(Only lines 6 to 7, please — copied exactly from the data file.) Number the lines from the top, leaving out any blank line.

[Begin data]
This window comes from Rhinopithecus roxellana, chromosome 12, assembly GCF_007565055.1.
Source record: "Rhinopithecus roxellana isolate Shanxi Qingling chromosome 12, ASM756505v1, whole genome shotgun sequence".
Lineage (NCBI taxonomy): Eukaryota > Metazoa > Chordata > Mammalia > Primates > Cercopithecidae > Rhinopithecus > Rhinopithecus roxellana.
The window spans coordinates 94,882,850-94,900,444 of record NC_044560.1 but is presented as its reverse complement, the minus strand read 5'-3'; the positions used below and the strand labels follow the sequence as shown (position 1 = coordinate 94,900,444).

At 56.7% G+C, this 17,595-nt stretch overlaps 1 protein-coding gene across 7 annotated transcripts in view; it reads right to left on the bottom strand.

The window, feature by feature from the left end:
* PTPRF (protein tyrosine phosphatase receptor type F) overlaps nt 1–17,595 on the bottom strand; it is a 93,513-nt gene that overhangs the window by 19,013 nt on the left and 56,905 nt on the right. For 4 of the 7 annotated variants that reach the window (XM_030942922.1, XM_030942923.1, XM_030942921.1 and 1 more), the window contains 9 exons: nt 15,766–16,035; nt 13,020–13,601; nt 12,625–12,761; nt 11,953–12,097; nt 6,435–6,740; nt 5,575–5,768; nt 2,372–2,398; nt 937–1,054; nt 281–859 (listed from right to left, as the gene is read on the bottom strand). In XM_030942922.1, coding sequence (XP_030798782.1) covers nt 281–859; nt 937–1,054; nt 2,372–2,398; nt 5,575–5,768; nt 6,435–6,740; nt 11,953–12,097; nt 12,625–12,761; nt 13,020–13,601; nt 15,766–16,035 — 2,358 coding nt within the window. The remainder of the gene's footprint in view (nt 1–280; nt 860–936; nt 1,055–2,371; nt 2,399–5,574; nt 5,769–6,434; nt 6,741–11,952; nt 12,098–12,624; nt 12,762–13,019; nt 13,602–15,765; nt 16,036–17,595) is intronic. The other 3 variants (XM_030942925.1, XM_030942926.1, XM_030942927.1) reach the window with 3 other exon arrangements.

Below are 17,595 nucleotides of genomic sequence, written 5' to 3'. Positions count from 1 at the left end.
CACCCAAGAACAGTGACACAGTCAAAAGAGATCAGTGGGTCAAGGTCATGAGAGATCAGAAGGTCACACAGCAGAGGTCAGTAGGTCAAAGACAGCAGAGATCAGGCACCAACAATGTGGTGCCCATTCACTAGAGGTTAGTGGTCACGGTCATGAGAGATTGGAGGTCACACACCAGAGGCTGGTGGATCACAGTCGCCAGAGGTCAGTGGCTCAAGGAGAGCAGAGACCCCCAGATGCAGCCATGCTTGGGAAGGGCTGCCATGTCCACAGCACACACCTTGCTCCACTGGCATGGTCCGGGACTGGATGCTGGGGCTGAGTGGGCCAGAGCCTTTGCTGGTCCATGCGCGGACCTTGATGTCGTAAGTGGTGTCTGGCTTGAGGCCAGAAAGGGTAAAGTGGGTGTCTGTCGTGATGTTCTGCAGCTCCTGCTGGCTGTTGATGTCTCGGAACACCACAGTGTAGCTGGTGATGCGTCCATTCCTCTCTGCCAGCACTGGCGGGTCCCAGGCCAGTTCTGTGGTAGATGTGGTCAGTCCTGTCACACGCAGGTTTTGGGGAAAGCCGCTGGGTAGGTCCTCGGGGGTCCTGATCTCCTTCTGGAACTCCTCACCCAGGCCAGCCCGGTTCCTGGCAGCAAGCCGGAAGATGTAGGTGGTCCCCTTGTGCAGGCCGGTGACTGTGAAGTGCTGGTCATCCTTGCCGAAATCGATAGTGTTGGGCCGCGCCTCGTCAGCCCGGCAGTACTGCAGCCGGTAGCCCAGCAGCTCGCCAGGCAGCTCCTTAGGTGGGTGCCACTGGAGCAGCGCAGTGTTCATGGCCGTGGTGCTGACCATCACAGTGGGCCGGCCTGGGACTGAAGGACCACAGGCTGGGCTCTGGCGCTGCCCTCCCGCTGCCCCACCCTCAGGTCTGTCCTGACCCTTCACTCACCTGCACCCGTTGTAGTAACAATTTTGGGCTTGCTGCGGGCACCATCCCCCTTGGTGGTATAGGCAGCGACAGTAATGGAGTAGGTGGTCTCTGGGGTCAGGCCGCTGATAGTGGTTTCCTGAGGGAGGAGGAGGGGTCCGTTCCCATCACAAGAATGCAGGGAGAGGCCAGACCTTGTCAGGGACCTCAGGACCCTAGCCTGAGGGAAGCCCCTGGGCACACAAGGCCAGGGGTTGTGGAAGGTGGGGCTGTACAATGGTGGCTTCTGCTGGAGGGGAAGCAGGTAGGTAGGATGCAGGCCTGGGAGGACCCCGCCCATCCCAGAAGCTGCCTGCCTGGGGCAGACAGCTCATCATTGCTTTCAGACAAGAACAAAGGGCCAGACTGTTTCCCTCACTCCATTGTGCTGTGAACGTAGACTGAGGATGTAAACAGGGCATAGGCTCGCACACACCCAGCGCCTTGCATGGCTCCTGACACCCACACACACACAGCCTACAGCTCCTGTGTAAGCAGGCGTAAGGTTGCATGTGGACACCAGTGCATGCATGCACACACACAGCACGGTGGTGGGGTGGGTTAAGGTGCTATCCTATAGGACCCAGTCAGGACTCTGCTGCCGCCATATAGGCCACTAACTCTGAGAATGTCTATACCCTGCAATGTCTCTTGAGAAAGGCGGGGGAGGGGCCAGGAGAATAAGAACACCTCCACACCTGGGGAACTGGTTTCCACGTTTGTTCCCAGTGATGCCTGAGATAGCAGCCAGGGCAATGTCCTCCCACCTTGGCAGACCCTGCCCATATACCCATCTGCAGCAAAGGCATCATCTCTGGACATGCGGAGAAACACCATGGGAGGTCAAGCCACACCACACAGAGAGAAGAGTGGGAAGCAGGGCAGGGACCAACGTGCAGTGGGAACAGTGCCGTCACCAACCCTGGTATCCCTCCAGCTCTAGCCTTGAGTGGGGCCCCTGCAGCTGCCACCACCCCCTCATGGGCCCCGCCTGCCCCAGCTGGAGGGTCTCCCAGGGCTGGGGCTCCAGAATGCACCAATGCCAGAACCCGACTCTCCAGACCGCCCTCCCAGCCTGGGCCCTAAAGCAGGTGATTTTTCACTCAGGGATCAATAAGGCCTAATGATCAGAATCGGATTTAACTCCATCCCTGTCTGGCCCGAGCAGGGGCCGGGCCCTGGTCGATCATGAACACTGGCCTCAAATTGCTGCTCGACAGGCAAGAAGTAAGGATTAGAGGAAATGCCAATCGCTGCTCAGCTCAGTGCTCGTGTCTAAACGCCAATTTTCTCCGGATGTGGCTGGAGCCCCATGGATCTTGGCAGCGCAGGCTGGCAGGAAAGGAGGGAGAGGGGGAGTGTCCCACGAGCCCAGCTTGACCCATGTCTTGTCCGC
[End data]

The window, feature by feature from the left end:
* PTPRF (protein tyrosine phosphatase receptor type F) overlaps nt 1–17,595 on the bottom strand; it is a 93,513-nt gene that overhangs the window by 19,013 nt on the left and 56,905 nt on the right. For 4 of the 7 annotated variants that reach the window (XM_030942922.1, XM_030942923.1, XM_030942921.1 and 1 more), the window contains 9 exons: nt 15,766–16,035; nt 13,020–13,601; nt 12,625–12,761; nt 11,953–12,097; nt 6,435–6,740; nt 5,575–5,768; nt 2,372–2,398; nt 937–1,054; nt 281–859 (listed from right to left, as the gene is read on the bottom strand). In XM_030942922.1, coding sequence (XP_030798782.1) covers nt 281–859; nt 937–1,054; nt 2,372–2,398; nt 5,575–5,768; nt 6,435–6,740; nt 11,953–12,097; nt 12,625–12,761; nt 13,020–13,601; nt 15,766–16,035 — 2,358 coding nt within the window. The remainder of the gene's footprint in view (nt 1–280; nt 860–936; nt 1,055–2,371; nt 2,399–5,574; nt 5,769–6,434; nt 6,741–11,952; nt 12,098–12,624; nt 12,762–13,019; nt 13,602–15,765; nt 16,036–17,595) is intronic. The other 3 variants (XM_030942925.1, XM_030942926.1, XM_030942927.1) reach the window with 3 other exon arrangements.